5th International Conference on Spoken Language Processing
Some people claim that contrastive accents are more emphatic than newness accents and have a different melodic shape. Others, however, maintain that contrastiveness can only be determined by looking at how accents are distributed in an utterance. In this paper it is argued that these two competing views can be reconciled by showing that they apply on different levels. To this end, accent patterns were obtained via a dialogue game (Dutch) in which two participants had to describe coloured figures in consecutive turns. Target descriptions (``blue square") were collected in four contexts: no contrast (all new), contrast in the adjective, contrast in the noun, all contrast. A distributional analysis revealed that both all new and all contrast situations correspond with double accents, whereas single accents on the adjective or the noun are used when these are contrastive. Single contrastive accents on the adjective are acoustically different from newness accents in the same syntactic position. The former have the shape of a `nuclear' accent, whereas the newness accents on the adjective are `prenuclear'. Contrastive accents stand out as perceptually more prominent than newness accents. This difference in salience tends to disappear if the accented word is heard in isolation.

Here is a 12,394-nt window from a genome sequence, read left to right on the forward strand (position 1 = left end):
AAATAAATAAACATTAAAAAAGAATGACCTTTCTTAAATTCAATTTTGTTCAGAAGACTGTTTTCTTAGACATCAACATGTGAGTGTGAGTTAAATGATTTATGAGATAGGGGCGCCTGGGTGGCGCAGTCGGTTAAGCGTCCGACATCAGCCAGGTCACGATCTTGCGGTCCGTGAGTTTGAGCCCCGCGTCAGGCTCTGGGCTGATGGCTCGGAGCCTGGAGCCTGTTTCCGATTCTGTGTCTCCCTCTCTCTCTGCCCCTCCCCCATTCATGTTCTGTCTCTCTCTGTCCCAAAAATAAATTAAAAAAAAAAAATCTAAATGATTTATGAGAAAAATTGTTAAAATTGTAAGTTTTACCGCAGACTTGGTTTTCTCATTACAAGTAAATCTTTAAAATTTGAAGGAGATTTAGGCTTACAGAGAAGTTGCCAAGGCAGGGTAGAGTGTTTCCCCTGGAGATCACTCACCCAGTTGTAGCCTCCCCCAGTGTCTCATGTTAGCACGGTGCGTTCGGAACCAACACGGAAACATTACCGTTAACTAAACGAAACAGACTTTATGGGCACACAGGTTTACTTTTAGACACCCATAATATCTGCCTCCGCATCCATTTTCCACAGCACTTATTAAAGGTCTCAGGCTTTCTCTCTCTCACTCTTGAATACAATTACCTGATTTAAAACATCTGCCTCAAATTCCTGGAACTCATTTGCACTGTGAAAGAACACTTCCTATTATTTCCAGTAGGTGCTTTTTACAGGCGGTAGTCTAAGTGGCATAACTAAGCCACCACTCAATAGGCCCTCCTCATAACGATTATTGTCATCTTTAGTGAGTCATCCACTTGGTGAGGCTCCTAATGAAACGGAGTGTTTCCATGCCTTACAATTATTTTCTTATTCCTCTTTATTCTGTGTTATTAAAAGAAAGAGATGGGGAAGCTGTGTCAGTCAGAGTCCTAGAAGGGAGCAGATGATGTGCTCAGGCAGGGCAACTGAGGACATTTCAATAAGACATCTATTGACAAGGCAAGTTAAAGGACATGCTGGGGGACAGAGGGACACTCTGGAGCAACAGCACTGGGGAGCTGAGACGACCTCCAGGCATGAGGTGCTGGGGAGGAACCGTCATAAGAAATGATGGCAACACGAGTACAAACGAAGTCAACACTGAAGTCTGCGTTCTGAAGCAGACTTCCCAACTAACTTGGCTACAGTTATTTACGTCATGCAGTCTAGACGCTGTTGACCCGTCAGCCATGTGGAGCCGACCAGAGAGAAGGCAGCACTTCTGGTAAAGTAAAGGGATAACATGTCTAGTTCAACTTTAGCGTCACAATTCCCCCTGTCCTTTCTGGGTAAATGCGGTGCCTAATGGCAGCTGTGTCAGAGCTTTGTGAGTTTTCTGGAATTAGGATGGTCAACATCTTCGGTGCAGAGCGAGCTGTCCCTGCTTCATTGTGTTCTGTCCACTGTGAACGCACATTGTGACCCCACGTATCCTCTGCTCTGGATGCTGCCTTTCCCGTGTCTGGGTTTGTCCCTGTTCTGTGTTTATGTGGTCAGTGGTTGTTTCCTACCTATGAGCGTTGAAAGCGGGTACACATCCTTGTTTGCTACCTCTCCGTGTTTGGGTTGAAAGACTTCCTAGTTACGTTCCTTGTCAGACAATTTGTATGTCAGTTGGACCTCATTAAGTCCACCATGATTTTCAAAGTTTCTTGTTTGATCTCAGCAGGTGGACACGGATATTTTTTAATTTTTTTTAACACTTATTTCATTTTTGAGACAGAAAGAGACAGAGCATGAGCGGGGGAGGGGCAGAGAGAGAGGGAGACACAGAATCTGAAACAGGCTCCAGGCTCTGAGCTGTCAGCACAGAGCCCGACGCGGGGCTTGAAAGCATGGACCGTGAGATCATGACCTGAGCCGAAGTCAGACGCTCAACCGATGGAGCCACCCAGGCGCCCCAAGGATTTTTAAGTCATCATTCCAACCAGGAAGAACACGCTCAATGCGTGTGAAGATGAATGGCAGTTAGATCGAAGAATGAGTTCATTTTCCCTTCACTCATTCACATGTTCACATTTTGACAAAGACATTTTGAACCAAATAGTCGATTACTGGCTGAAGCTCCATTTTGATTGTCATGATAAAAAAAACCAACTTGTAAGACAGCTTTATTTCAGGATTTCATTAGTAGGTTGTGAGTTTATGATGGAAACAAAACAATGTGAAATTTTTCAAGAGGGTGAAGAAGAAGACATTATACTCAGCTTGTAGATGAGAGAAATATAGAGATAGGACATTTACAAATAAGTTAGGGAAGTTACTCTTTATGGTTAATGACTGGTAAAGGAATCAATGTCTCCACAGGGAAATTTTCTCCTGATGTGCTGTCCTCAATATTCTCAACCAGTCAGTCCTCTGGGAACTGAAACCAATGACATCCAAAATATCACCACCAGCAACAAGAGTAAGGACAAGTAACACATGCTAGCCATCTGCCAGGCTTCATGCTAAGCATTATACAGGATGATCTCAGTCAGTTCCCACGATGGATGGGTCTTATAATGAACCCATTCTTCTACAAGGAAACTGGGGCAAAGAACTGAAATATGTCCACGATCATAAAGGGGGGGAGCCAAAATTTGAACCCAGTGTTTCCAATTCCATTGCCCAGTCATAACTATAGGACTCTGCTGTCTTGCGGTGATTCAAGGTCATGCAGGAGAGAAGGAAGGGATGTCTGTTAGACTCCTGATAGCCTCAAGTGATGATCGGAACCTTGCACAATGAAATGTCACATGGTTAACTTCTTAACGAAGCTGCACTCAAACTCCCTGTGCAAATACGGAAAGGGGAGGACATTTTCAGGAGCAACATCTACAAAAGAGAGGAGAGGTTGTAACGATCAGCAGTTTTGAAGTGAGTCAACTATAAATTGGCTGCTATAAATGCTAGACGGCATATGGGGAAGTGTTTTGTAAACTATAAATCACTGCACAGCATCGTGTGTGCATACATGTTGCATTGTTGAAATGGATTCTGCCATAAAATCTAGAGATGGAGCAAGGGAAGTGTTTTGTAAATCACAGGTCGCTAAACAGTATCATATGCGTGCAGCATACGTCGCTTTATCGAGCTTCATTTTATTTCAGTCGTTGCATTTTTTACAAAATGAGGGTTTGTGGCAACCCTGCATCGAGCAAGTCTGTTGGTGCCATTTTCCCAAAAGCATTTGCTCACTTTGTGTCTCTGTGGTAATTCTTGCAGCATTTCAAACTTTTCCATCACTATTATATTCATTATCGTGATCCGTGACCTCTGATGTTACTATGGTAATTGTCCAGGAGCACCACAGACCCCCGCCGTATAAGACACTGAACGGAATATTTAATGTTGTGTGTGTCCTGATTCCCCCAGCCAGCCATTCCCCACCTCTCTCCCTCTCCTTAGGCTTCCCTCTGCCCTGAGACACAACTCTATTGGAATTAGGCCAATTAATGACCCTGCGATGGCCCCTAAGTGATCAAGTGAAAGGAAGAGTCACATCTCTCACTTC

Bibliographic reference. Krahmer, Emiel / Swerts, Marc (1998): "Reconciling two competing views on contrastiveness", In ICSLP-1998, paper 0270.